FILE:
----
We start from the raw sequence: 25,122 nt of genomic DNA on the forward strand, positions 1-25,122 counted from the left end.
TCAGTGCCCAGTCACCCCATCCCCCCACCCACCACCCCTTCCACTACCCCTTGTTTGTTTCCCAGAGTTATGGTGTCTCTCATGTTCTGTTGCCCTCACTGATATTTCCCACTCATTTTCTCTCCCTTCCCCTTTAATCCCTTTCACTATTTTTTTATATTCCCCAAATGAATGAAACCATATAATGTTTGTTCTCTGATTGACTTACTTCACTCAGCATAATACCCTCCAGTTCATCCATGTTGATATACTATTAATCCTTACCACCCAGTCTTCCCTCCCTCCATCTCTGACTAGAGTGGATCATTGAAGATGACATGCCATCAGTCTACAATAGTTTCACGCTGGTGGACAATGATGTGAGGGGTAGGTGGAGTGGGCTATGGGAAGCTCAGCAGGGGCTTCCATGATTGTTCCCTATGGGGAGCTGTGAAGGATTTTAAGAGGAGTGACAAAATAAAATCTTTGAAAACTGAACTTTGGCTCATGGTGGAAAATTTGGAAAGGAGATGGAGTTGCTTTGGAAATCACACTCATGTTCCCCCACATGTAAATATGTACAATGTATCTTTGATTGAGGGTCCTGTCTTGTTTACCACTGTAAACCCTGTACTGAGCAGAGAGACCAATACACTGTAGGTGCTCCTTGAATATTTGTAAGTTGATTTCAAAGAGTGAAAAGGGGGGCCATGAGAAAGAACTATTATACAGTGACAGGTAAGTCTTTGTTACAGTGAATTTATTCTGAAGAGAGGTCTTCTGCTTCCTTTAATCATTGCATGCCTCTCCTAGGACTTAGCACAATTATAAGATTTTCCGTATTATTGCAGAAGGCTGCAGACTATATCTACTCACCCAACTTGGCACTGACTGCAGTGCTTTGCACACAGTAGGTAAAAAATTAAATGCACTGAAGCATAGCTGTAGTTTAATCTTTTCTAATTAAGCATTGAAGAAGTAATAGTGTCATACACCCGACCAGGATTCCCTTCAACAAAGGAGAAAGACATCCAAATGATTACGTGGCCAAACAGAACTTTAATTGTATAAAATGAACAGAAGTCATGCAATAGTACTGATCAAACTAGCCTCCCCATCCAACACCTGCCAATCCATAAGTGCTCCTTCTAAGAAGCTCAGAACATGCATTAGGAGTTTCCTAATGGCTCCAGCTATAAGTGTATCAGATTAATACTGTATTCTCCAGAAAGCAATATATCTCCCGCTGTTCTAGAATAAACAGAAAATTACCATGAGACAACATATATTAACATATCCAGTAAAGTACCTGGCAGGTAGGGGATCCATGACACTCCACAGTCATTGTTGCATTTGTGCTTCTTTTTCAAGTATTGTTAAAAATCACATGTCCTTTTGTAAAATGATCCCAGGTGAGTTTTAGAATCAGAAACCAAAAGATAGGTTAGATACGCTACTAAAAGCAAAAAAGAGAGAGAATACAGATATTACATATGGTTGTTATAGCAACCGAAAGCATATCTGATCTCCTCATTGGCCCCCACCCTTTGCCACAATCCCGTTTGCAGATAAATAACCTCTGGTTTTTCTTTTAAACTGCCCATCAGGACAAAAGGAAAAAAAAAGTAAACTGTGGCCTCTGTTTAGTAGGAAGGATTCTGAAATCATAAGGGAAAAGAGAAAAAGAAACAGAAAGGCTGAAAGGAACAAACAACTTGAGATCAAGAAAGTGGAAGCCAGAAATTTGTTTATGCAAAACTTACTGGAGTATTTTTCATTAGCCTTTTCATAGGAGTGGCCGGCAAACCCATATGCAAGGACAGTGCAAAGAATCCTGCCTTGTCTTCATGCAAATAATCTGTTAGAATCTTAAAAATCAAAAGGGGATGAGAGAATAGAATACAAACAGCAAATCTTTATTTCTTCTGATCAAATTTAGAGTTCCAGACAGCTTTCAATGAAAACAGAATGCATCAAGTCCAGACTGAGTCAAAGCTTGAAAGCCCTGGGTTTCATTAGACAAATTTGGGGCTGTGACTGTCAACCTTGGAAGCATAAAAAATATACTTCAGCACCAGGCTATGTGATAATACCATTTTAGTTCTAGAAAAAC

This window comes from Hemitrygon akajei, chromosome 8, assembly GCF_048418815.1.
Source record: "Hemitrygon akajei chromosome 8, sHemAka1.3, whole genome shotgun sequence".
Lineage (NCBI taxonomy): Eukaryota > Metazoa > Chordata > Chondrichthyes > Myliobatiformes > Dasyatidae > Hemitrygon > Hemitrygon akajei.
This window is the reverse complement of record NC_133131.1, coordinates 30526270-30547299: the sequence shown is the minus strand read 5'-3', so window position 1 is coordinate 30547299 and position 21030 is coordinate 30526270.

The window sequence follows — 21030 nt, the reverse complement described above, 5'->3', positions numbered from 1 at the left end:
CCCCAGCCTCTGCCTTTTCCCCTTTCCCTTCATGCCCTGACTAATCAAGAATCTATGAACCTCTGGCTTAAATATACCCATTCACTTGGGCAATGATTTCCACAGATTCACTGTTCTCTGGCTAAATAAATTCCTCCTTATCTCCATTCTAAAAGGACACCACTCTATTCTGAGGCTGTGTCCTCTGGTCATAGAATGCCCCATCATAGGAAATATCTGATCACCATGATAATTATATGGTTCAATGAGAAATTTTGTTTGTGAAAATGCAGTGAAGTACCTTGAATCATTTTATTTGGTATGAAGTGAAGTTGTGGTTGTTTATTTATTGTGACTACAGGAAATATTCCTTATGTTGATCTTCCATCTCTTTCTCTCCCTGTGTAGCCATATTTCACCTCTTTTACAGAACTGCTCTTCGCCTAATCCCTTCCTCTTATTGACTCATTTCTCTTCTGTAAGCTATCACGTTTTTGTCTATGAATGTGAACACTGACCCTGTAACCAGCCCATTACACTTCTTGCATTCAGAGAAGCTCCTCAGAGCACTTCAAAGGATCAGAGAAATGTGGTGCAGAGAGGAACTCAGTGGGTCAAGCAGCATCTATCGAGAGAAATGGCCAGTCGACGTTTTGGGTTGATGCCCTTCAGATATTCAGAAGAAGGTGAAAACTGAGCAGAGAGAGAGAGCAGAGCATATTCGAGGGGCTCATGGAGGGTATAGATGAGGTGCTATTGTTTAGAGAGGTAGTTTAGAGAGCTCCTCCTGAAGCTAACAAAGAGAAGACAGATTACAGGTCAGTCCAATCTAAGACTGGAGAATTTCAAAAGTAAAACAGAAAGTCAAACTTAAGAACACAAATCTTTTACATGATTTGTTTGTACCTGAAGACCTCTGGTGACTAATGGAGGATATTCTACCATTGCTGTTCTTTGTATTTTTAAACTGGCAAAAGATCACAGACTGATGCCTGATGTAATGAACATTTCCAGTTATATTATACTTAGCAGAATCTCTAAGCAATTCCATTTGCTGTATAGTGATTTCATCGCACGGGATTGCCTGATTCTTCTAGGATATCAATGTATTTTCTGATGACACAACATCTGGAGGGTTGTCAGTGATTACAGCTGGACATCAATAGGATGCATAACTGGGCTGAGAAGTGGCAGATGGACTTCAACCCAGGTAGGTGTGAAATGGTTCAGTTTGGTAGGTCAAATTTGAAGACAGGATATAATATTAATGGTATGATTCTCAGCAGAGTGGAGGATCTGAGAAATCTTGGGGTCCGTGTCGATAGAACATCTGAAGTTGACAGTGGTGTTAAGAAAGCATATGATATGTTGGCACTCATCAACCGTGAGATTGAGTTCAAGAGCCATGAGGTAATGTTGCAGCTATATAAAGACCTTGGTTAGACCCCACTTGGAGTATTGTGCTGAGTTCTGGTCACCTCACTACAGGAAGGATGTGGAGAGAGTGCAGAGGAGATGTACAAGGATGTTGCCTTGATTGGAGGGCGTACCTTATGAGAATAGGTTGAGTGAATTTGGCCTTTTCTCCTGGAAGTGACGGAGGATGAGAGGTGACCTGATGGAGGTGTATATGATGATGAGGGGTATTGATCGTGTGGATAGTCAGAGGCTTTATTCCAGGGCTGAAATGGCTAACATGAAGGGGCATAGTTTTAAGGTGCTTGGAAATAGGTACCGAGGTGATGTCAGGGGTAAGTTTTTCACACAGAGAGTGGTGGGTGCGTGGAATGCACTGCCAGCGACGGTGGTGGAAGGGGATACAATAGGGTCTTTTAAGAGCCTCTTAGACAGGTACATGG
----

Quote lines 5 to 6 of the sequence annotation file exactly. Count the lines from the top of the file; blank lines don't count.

Lineage (NCBI taxonomy): Eukaryota > Metazoa > Chordata > Chondrichthyes > Myliobatiformes > Dasyatidae > Hemitrygon > Hemitrygon akajei.
This window is the reverse complement of record NC_133131.1, coordinates 30526270-30547299: the sequence shown is the minus strand read 5'-3', so window position 1 is coordinate 30547299 and position 21030 is coordinate 30526270.